Notes: Athletics confident in Jimenez
Journeyman infielder takes over for Ellis at second base
OAKLAND -- It doesn't take much to get A's manager Ken Macha to sing the praises of infield coach Ron Washington.
So instrumental in the defensive development of five-time Gold Glove third baseman Eric Chavez has been Washington, Chavez presented his second such award to the man universally known as "Wash."
Washington also converted lifelong catcher Scott Hatteberg into a serviceable first baseman after Hatteberg signed with the A's several years ago, and the list of Washington products who have elevated their play under his watchful eye is long.
Which brings us to D'Angelo Jimenez, who started at second base in Game 3 of the American League Division Series against the Twins on Friday. Jimenez was waived by the Rangers earlier this season, and he made the postseason roster only because starting shortstop Bobby Crosby and backup infielder Antonio Perez are injured.
Jimenez had never played second base for the A's prior to Friday, but the broken finger suffered by Mark Ellis in Game 2 thrust Jimenez into the spotlight.
"Wash does a great job of preparing guys to play," Macha said Friday before the game. "I have no doubt that he'll have Jimenez prepared to play, too. I don't know much about Jimenez at second base other than what I've seen in drills, and when he got here, he wasn't the smoothest I've ever seen at turning the double play, but working with Wash, I'm sure he's gotten a lot better.
"We're confident he'll be able to do the job."
Said Washington: "D'Angelo has played second base in the big leagues, so it's not like we're starting from scratch with some kid off the street. I just told him, 'Make the routine plays and you'll be fine.' That's all I care about. Anything above that is a bonus."
Macha also noted that there's a historical precedent for an emergency sub stepping up in the postseason, referring writers to the story of Brian Doyle, who played in just 39 games for the 1978 Yankees during the regular season but went 7-for-16 (.438) in six World Series games as New York dispatched the Dodgers.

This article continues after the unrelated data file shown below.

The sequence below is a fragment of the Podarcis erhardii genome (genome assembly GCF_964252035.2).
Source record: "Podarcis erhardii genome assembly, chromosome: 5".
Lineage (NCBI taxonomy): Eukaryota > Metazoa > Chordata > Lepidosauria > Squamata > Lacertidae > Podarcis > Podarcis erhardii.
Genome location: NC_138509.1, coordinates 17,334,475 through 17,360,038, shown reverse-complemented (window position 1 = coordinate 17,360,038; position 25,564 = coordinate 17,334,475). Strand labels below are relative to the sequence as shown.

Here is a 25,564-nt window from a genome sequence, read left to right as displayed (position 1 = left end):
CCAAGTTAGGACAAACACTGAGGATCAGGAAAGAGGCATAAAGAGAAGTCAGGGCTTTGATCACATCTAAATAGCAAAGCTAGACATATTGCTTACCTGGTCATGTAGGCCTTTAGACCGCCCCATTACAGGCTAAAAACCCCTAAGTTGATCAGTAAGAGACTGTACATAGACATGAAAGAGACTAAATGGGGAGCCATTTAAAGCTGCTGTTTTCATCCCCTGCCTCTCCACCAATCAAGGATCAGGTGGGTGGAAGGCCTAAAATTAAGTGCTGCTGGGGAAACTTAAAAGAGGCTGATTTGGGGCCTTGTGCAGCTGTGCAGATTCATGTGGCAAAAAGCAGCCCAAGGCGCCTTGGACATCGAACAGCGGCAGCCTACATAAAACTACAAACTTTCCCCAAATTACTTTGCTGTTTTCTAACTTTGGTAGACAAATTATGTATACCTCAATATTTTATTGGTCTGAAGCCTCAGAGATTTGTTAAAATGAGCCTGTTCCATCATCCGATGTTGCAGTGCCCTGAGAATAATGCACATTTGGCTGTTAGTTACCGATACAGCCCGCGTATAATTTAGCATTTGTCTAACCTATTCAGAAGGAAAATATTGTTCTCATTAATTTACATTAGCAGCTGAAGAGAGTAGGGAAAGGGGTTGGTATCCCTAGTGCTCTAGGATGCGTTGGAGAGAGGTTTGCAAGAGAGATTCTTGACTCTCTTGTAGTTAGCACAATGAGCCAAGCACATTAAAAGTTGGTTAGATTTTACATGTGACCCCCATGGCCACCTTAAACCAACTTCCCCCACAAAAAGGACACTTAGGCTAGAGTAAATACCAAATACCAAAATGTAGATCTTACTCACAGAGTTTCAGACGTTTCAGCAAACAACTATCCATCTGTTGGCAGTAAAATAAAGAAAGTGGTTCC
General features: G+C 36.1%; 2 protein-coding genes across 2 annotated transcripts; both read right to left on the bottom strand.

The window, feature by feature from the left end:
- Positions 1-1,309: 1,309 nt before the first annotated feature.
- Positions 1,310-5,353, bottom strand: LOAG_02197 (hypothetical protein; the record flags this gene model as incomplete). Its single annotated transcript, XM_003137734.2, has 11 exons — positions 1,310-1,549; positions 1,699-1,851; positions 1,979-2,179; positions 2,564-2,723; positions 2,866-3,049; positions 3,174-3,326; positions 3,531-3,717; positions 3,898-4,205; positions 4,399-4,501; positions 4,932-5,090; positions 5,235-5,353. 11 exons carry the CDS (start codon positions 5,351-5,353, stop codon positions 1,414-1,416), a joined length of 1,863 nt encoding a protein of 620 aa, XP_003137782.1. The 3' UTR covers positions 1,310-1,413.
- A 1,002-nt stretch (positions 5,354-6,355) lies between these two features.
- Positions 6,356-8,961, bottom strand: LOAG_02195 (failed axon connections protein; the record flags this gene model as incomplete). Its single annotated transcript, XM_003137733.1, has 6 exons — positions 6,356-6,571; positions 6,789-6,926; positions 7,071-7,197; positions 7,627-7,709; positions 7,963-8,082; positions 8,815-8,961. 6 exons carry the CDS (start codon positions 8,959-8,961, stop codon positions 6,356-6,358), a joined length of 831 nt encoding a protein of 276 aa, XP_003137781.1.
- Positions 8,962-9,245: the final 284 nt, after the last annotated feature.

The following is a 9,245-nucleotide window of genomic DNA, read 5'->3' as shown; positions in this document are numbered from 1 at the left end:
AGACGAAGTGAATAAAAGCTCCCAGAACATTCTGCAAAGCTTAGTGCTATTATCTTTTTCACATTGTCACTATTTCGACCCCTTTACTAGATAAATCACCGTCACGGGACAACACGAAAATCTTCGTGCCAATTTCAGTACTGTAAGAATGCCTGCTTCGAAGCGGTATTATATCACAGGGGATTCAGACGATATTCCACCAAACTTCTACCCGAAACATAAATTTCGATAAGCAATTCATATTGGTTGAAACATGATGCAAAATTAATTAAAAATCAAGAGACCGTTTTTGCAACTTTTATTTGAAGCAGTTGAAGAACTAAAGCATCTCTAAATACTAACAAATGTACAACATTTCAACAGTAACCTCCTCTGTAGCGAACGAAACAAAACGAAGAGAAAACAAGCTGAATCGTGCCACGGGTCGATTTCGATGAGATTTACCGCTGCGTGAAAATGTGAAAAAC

"He should have been MVP of the World Series, and nobody knew who the guy was before that," Macha said. "Maybe they'll learn a little more about D'Angelo Jimenez this fall."
Super 'Scoot': Marco Scutaro, a career backup who has quite a history of coming up with big late-game hits for the A's in regular-season games, has been starting at shortstop since Crosby was placed on the disabled list with a strained back in late August. Scutaro added to his reputation as Oakland's Mr. Clutch in the first two ALDS games in Minneapolis.
Scutaro chipped in with an RBI double in each game and provided rock-solid defense.
"Nothing Marco does surprises me," Washington said. "This kid is an athlete, and he works his tail off. He's the unsung hero of this team."
Scutaro practically blushed at the suggestion, but he's clearly proud of his role in Oakland's success thus far.
"I'm just playing baseball the same way I've always played," he said. "I try to be prepared and play smart and not make mistakes. So far, I've been consistent, and that's the main goal. It's been a lot of fun."
No matter how far the A's go in the playoffs, Scutaro will be at shortstop the rest of the way. Crosby hasn't been cleared for any baseball-related activities, and he recently stopped doing rotational exercises.
"I feel bad for Bobby," Scutaro said. "But we've had guys injured all year, and other guys have stepped in and done a good job. That's why depth is so important."
Macha said he wasn't sure if the A's would be able to re-sign Ginter and make him eligible for the ALCS, but if that's possible, Macha is all for it.
"He's a Major League player," Macha said. "He has experience."
The other apparent options are prospects Kevin Melillo and Mark Kiger, who are working in the instructional league in Arizona. Kiger spent time at Double-A Midland and Sacramento this year, while Melillo spent the whole season at Midland.
Enough is enough: Macha said his team is sick of hearing about Oakland's dubious recent playoff history, which includes blowing 2-0 leads in the 2001 and 2003 ALDS and losing nine consecutive games since 2000 in which a win would have put the A's in the ALCS.
"Everybody's asking our guys about it, and they're tired of it," Macha said. "So am I. This is a new team. ... That's why I said [in a pregame press conference Friday morning] that I'm not answering questions about Game 4. That plays into the idea of us losing Game 3, and I'm not going to go there."
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Dribblers: Macha said righty Rich Harden, scheduled for Game 4 if it comes to that, didn't look as good in his bullpen session Thursday as he did in his bullpen session Tuesday at the Metrodome, prompting pitching coach Curt Young to suggest, "Maybe we should switch that back." The reference was to the decision to push Harden back from Game 3 to Game 4 in the wake of some mechanical adjustments that needed to be made. Macha resisted the temptation and stuck with righty Dan Haren for Game 3. "We'd have been comfortable with either guy," said the skipper, "but switching back was never really considered. That would have been unfair to a whole bunch of people." ... According to a Bay Area newspaper, citing "a team source," the A's have made a contract offer to free-agent-to-be Frank Thomas worth up to $15 million with incentives. General manager Billy Beane has often said of such reports, "If it says 'team source' and it's not me or [assistant general manager David Forst], it's probably not true."
Mychael Urban is a national writer for MLB.com. This story was not subject to the approval of Major League Baseball or its clubs.